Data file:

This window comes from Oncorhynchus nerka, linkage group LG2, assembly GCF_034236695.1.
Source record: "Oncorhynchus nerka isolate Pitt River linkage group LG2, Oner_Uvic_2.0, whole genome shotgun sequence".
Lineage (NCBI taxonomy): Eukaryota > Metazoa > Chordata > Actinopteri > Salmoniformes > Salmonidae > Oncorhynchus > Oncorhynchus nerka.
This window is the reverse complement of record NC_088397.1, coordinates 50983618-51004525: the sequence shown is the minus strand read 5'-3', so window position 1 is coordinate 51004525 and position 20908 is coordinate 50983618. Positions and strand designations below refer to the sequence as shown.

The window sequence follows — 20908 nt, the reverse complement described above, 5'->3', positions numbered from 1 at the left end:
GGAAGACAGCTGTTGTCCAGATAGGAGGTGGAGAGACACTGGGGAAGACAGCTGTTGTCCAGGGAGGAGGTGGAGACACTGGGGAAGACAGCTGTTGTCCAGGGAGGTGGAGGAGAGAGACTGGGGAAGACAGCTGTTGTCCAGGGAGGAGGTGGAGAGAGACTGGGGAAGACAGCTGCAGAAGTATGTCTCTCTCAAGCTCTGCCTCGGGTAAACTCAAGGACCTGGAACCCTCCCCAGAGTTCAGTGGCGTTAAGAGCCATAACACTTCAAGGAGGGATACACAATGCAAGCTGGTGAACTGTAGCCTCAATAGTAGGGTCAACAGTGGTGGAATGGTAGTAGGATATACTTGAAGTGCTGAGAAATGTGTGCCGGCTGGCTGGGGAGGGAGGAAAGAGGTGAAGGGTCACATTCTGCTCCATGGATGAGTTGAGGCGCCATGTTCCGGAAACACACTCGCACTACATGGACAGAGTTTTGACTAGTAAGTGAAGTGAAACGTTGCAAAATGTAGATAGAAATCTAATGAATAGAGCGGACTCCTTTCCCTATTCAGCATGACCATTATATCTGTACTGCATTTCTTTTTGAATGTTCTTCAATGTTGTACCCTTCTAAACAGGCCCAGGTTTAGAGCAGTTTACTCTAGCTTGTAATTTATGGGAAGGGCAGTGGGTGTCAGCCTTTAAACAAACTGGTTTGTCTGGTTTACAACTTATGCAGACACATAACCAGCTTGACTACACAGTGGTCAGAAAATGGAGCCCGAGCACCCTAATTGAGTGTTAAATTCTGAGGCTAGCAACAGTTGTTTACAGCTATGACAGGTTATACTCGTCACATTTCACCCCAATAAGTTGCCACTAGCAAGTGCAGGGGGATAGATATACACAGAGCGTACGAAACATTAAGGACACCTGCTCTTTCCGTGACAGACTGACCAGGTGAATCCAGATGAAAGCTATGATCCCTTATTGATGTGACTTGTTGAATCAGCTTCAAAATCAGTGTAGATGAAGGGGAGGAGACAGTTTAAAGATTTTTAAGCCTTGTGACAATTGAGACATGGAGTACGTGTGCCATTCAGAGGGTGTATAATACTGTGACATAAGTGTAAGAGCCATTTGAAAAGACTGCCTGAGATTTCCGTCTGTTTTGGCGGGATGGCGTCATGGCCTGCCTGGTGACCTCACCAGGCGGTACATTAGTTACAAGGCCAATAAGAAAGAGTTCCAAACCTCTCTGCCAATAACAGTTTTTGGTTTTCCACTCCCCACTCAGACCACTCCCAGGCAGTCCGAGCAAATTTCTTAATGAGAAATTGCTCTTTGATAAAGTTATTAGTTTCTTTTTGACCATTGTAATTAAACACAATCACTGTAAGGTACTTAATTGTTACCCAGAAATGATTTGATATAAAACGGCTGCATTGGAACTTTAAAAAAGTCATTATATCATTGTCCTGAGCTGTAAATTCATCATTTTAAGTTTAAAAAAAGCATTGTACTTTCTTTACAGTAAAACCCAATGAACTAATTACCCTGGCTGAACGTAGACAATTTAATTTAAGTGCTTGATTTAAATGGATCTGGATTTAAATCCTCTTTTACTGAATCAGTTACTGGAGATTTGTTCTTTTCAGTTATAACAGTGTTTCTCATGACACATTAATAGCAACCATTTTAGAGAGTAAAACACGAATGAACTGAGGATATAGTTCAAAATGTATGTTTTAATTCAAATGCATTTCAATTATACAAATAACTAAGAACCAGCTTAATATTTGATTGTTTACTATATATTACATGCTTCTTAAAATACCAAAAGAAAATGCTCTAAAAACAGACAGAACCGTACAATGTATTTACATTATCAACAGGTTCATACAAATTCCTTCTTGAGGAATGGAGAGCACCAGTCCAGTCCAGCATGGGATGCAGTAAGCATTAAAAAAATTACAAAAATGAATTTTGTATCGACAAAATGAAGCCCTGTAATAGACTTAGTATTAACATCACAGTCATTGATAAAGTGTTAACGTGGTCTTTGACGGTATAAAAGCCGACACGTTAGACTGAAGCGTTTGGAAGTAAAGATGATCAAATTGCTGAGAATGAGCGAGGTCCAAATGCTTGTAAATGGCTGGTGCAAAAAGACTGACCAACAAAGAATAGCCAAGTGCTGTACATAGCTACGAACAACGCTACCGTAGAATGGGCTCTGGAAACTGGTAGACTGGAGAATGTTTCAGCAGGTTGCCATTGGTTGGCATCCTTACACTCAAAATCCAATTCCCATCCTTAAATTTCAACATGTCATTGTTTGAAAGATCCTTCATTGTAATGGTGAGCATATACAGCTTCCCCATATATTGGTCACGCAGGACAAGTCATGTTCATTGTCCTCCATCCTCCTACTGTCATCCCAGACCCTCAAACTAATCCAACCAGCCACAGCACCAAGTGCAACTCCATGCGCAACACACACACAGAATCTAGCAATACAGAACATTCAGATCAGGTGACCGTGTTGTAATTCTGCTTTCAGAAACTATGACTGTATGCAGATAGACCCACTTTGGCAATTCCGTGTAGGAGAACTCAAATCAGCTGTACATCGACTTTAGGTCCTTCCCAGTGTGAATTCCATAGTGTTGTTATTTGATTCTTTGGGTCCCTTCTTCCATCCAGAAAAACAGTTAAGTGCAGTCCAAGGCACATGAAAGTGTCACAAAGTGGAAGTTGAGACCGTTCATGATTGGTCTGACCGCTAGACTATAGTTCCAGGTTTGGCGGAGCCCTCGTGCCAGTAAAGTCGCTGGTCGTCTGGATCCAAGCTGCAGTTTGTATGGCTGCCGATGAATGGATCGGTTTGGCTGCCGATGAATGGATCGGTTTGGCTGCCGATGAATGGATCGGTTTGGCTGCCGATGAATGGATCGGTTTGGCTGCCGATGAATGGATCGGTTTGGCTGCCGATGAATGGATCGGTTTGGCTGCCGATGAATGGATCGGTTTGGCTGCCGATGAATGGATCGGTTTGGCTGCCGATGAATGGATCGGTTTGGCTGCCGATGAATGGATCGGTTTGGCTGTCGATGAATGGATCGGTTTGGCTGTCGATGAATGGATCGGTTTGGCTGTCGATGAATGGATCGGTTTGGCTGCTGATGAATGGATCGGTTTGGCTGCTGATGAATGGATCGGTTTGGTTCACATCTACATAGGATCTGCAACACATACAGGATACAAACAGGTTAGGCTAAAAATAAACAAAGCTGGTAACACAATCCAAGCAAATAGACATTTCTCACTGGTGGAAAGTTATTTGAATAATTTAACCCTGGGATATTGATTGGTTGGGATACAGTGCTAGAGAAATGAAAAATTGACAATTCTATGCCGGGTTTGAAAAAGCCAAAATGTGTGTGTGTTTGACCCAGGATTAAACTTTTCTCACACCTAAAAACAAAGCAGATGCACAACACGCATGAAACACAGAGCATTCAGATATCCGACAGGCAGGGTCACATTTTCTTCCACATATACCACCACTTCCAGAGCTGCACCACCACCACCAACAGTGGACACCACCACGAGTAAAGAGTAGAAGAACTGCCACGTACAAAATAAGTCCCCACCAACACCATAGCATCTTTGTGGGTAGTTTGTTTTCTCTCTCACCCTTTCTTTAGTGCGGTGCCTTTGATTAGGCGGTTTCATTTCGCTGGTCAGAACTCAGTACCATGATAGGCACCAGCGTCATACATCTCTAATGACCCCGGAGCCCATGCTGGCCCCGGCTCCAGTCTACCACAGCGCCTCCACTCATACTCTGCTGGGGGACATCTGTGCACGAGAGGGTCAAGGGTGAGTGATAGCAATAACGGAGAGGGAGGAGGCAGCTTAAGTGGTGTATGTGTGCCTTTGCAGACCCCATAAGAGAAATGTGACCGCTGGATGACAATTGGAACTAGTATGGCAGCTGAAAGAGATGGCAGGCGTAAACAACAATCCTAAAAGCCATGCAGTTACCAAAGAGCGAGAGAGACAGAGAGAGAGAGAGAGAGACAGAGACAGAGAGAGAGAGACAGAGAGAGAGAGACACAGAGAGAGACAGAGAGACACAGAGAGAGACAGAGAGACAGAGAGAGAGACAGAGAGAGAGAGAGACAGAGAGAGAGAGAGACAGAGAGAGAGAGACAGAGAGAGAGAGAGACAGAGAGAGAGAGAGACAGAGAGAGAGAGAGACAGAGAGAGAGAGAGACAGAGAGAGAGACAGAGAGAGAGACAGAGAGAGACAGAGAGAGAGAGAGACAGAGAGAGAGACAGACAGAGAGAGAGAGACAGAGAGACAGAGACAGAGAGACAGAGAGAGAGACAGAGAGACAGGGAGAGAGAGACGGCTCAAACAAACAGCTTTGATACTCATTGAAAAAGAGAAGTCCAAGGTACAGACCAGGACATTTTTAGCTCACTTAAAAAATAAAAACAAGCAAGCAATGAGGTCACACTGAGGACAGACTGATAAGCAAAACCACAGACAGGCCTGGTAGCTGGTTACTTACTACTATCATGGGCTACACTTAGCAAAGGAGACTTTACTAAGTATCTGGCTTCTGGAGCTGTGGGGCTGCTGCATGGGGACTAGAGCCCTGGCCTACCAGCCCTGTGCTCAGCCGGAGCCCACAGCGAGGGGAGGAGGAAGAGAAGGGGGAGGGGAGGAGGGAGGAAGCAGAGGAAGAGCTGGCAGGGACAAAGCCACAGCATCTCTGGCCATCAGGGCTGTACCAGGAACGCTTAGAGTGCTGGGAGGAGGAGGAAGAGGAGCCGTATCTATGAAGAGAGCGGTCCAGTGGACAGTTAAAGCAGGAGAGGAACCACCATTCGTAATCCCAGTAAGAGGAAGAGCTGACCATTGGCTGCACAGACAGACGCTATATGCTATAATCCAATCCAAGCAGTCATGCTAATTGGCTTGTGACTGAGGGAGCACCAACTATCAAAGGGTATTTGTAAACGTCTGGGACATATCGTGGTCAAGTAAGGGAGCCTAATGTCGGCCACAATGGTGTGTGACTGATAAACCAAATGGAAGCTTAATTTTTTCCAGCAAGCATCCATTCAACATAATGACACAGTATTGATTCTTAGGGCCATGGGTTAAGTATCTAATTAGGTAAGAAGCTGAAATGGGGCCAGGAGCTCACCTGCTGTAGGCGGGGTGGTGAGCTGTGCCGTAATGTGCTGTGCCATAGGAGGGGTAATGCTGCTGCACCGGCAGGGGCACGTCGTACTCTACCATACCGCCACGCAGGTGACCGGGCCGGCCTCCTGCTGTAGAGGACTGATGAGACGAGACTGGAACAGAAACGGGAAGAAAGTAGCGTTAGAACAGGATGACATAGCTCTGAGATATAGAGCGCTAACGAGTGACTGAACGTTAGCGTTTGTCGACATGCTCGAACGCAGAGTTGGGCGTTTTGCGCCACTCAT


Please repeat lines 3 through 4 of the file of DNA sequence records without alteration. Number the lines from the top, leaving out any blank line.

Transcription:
Lineage (NCBI taxonomy): Eukaryota > Metazoa > Chordata > Actinopteri > Salmoniformes > Salmonidae > Oncorhynchus > Oncorhynchus nerka.
This window is the reverse complement of record NC_088397.1, coordinates 50983618-51004525: the sequence shown is the minus strand read 5'-3', so window position 1 is coordinate 51004525 and position 20908 is coordinate 50983618. Positions and strand designations below refer to the sequence as shown.